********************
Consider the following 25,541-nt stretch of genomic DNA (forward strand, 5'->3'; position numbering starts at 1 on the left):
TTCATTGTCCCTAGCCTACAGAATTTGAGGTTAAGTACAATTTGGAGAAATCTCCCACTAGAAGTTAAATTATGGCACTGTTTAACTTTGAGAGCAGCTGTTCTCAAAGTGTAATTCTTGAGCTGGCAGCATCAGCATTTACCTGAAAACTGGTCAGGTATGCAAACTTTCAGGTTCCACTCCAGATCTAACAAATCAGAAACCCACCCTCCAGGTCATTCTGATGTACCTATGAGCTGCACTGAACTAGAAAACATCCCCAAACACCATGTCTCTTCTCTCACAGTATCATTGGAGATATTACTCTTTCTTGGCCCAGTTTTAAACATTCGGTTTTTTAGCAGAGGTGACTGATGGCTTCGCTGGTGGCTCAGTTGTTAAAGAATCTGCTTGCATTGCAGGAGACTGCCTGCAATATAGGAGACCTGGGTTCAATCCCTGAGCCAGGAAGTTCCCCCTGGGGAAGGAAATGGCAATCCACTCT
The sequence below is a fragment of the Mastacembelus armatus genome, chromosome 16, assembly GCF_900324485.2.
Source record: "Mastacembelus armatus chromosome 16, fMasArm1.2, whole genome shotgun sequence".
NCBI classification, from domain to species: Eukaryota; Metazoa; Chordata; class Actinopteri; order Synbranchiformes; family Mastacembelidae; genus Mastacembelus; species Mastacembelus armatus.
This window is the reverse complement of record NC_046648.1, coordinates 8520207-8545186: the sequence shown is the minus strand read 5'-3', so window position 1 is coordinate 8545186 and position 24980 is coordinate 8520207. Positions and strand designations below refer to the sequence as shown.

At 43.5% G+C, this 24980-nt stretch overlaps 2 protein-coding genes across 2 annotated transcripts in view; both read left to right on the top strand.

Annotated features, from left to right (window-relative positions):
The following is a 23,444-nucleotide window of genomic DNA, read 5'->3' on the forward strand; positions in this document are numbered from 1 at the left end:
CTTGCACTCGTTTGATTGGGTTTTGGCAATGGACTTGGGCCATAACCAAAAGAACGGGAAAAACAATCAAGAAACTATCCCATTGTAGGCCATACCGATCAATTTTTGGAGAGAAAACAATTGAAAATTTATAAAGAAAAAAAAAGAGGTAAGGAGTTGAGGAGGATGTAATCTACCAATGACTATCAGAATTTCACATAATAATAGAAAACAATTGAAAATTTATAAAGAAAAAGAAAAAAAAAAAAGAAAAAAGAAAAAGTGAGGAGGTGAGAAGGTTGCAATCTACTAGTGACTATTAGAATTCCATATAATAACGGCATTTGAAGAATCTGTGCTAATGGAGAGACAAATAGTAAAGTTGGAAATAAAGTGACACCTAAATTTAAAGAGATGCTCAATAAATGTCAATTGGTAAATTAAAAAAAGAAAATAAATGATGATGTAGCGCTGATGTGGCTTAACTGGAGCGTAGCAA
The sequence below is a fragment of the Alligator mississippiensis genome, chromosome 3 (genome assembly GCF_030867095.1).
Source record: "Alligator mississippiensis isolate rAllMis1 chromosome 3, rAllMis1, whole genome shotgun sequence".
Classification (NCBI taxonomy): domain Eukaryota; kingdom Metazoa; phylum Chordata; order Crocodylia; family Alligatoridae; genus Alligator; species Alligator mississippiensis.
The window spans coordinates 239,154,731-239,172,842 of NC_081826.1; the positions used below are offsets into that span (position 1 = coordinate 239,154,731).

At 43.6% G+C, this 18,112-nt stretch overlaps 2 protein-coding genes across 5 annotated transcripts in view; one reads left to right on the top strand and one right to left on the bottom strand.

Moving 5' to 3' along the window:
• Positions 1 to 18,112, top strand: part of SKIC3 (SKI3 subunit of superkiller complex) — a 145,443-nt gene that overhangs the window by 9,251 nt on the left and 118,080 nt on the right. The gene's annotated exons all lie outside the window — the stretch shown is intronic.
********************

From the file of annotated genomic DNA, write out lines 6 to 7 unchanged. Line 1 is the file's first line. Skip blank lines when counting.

This window is the reverse complement of record NC_046648.1, coordinates 8520207-8545186: the sequence shown is the minus strand read 5'-3', so window position 1 is coordinate 8545186 and position 24980 is coordinate 8520207. Positions and strand designations below refer to the sequence as shown.

At 43.5% G+C, this 24980-nt stretch overlaps 2 protein-coding genes across 2 annotated transcripts in view; both read left to right on the top strand.